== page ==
By on August 1, 2013

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The compact pickup is an endangered species in North America, but the reasons for its demise depend on which camp you ask. Its proponents will tell you that CAFE, the chicken tax and marketing campaigns have all conspired to kill off small trucks. Detractors claim that the new generation of full-size trucks are just as fuel-efficient and affordable, while in many cases being more refined.

I really like pickups, but haven’t had a lot of seat time in them. Hell, it wasn’t that long ago that I mistakenly called the new Ram 1500 a “quarter ton” pickup, with some members of the B&B responding in a manner that made Kohmeni’s fatwa against Salman Rushdie look measured and calm. In keeping with our new mandate to expand TTAC’s rental review program, I decided to work out my Zipcar membership when I needed to haul two sets of R-Compound tires and wheels to the tire shop. And it just so happened that I ended up with what could actually be called a quarter-ton pickup.

For $14.25 per hour or $113 per day (including taxes, insurance, fuel and 120 miles of driving), Zipcar’s Toronto outpost offers you a choice of a Nissan Frontier or a Toyota Tacoma. There is no vague “pickup truck” category that surprises you with the exact model. You can pick your car of choice assuming it’s available at the time you want it. It just so happened that all the Tacomas were booked up, but the Zipcar website showed a Lava Red Frontier Crew Cab SL.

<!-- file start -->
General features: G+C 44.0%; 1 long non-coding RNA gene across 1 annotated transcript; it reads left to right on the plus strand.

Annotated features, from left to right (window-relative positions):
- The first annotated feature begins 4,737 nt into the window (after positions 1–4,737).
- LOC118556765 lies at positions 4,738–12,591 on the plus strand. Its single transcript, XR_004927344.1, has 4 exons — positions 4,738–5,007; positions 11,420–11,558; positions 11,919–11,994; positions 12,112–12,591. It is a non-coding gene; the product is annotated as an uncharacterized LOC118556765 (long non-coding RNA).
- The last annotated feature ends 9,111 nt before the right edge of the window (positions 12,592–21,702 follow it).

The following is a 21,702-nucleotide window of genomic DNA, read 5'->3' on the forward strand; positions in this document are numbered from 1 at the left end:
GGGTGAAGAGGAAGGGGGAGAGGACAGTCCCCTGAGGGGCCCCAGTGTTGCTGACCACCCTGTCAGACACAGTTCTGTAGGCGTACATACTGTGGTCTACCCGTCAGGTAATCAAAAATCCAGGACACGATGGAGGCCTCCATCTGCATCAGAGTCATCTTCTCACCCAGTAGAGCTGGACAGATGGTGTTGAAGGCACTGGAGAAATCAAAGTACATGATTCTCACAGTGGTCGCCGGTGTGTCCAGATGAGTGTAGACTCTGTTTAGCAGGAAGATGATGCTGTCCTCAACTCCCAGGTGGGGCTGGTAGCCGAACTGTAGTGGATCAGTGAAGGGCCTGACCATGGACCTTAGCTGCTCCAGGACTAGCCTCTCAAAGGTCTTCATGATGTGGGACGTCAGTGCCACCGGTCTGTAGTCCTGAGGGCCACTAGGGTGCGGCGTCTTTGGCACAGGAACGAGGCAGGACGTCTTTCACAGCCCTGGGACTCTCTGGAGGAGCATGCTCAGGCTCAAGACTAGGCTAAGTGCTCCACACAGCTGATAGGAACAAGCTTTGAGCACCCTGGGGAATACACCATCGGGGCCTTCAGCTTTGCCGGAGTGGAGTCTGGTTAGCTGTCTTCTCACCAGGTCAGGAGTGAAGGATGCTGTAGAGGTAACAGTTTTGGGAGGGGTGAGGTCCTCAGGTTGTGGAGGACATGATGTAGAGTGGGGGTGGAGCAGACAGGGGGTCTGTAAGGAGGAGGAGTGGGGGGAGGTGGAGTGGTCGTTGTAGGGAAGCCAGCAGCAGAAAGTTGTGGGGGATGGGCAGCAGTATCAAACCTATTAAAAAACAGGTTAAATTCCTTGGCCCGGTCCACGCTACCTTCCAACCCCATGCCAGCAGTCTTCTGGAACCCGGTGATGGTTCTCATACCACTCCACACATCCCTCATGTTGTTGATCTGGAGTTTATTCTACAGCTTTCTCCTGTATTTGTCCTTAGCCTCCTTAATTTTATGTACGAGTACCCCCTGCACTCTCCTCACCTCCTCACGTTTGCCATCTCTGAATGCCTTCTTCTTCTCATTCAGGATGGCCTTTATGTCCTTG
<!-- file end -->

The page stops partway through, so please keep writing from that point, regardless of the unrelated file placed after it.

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Imagine my surprise when I strolled up to the parking lot (above the fold, situated in the showroom for one of the city’s ubiquitous condo development projects) to see a silver, base model “King Cab”, Nissan’s nomenclature for an extended cab truck. Press fleets never stock such a basic vehicle, so I seized the opportunity to get behind the wheel of a truly basic vehicle.

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This Frontier’s sole option was the automatic transmission hooked up to the 2.5L 4-cylinder engine. It had basic creature comforts like air-conditioning, power locks and windows and a tinny sound system, but everything else was decidedly poverty-spec. I can’t remember the last time I’ve seen block-off switches in a new car.

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Not that I blame Zipcar for ordering the most basic trim. I’d be hard pressed to think of a car that has gone through a rougher life than a pickup being operated by an urban car sharing service. Those 23,479 km (14,589 miles) are without a doubt some of the hardest ever racked up on any car. But a quick walk-around reveals something disconcerting for such low mileage.